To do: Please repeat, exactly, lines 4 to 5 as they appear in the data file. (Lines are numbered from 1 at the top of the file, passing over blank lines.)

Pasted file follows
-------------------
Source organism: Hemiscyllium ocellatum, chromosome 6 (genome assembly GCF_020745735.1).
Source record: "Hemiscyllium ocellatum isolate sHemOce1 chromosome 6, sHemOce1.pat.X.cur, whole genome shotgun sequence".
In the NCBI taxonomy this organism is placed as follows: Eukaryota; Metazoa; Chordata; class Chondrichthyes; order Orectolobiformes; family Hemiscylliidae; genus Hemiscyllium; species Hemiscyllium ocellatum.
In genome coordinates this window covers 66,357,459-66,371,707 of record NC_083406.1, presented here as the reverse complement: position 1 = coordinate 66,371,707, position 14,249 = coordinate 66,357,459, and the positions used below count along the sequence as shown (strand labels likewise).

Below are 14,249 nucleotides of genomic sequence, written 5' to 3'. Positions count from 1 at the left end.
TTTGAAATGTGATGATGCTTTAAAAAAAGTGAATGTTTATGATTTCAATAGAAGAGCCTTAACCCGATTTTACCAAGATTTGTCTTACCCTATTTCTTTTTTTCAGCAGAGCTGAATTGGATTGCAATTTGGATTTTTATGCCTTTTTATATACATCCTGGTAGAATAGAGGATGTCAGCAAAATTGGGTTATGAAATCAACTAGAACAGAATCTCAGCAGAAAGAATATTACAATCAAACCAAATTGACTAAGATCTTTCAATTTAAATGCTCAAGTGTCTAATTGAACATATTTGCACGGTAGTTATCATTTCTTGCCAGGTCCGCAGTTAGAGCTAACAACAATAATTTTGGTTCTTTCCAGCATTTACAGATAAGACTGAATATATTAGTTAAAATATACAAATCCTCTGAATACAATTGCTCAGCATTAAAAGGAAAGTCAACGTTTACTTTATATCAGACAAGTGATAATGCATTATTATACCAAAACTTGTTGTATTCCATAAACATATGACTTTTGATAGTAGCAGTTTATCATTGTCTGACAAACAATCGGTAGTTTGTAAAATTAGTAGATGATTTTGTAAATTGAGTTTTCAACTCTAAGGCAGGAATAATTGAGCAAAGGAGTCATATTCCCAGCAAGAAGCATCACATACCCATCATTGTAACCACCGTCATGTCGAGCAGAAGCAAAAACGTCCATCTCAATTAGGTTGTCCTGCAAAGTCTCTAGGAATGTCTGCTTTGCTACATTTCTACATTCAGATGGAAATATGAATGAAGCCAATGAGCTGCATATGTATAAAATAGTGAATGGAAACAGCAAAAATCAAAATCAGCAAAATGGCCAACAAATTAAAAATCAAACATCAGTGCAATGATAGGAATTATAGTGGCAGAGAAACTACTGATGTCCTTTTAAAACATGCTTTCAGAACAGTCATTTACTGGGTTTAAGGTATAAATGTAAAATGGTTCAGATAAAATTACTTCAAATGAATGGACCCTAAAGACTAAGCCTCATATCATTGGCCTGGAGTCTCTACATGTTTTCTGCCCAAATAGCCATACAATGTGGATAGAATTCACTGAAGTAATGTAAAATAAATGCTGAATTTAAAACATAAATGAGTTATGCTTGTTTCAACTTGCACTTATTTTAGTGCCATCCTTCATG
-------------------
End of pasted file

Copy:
In genome coordinates this window covers 66,357,459-66,371,707 of record NC_083406.1, presented here as the reverse complement: position 1 = coordinate 66,371,707, position 14,249 = coordinate 66,357,459, and the positions used below count along the sequence as shown (strand labels likewise).

Below are 14,249 nucleotides of genomic sequence, written 5' to 3'. Positions count from 1 at the left end.